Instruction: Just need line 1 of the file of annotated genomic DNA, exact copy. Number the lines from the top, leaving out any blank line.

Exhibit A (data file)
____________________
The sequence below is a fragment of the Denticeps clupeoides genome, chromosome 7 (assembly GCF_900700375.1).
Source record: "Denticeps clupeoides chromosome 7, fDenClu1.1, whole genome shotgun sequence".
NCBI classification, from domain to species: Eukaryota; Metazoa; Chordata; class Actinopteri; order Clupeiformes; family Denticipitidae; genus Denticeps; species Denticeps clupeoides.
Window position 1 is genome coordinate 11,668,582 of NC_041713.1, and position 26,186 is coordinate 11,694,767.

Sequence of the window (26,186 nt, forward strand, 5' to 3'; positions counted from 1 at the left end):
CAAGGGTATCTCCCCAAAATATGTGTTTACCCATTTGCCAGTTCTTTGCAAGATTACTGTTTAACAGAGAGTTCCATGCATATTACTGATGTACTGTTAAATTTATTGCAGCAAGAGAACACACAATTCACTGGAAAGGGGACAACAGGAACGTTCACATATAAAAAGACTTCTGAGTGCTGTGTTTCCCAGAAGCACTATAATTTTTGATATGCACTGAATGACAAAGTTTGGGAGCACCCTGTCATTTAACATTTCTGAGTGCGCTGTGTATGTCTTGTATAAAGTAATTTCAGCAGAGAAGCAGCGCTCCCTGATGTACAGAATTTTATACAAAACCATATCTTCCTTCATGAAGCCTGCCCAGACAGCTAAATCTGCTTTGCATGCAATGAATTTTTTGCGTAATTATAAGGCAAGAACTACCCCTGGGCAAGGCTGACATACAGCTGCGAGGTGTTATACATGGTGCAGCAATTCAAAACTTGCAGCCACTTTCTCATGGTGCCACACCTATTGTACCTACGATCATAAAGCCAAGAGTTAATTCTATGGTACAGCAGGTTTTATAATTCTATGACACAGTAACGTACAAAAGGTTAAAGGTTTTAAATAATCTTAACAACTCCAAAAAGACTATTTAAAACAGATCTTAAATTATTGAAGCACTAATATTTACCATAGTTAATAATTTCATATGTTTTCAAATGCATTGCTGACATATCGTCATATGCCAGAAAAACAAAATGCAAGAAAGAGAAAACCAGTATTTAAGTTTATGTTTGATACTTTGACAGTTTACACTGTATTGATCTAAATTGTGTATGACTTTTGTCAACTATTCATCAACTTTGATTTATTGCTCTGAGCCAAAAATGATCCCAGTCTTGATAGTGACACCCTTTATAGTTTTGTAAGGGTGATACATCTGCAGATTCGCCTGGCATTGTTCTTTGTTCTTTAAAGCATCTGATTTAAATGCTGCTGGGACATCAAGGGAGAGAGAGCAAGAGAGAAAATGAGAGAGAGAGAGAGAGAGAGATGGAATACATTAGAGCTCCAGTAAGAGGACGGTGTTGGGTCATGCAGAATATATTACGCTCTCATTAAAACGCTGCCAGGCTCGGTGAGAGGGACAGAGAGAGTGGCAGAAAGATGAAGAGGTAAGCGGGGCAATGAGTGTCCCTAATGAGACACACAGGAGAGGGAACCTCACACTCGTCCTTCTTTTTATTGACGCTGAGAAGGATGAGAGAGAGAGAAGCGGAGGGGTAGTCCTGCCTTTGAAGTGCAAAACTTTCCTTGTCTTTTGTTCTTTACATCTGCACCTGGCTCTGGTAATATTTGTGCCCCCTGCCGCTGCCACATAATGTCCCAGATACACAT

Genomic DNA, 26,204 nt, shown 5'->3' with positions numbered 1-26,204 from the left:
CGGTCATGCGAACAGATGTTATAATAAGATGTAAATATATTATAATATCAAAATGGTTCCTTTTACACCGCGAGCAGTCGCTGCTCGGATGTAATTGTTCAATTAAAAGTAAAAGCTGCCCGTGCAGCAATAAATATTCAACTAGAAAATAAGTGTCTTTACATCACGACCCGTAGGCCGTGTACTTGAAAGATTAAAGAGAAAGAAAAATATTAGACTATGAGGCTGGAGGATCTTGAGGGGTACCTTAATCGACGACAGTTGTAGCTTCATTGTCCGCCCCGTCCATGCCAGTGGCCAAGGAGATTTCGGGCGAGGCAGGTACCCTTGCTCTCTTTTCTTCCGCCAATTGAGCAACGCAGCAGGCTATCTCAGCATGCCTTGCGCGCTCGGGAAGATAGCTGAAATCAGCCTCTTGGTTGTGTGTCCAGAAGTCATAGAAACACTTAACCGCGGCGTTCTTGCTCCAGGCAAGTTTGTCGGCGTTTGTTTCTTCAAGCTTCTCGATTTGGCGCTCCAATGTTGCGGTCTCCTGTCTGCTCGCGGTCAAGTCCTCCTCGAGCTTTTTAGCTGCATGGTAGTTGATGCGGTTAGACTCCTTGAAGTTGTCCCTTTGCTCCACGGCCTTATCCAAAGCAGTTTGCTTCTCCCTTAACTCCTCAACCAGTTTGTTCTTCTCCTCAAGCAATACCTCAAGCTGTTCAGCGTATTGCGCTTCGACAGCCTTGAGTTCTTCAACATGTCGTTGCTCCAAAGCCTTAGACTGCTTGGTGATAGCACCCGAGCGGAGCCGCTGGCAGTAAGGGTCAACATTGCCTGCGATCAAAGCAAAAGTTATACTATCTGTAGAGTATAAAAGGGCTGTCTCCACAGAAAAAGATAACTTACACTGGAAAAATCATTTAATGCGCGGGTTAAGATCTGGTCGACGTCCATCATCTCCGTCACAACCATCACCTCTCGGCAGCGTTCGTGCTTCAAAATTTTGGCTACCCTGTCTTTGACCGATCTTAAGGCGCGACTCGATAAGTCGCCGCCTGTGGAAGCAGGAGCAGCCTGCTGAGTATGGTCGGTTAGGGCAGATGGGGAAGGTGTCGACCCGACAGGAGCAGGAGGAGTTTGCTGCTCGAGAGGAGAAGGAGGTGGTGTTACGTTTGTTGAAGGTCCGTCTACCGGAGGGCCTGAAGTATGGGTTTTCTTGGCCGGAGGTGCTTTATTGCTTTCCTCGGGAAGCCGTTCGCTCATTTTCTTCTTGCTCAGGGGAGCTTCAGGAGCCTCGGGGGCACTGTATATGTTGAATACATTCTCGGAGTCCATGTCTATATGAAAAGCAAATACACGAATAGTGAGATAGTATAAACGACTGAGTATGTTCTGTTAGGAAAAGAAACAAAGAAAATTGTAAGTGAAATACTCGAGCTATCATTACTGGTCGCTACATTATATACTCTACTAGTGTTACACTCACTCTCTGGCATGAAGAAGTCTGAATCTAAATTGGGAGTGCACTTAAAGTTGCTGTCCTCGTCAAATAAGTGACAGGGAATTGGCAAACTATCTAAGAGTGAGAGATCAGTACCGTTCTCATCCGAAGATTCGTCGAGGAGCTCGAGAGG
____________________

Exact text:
The sequence below is a fragment of the Denticeps clupeoides genome, chromosome 7 (assembly GCF_900700375.1).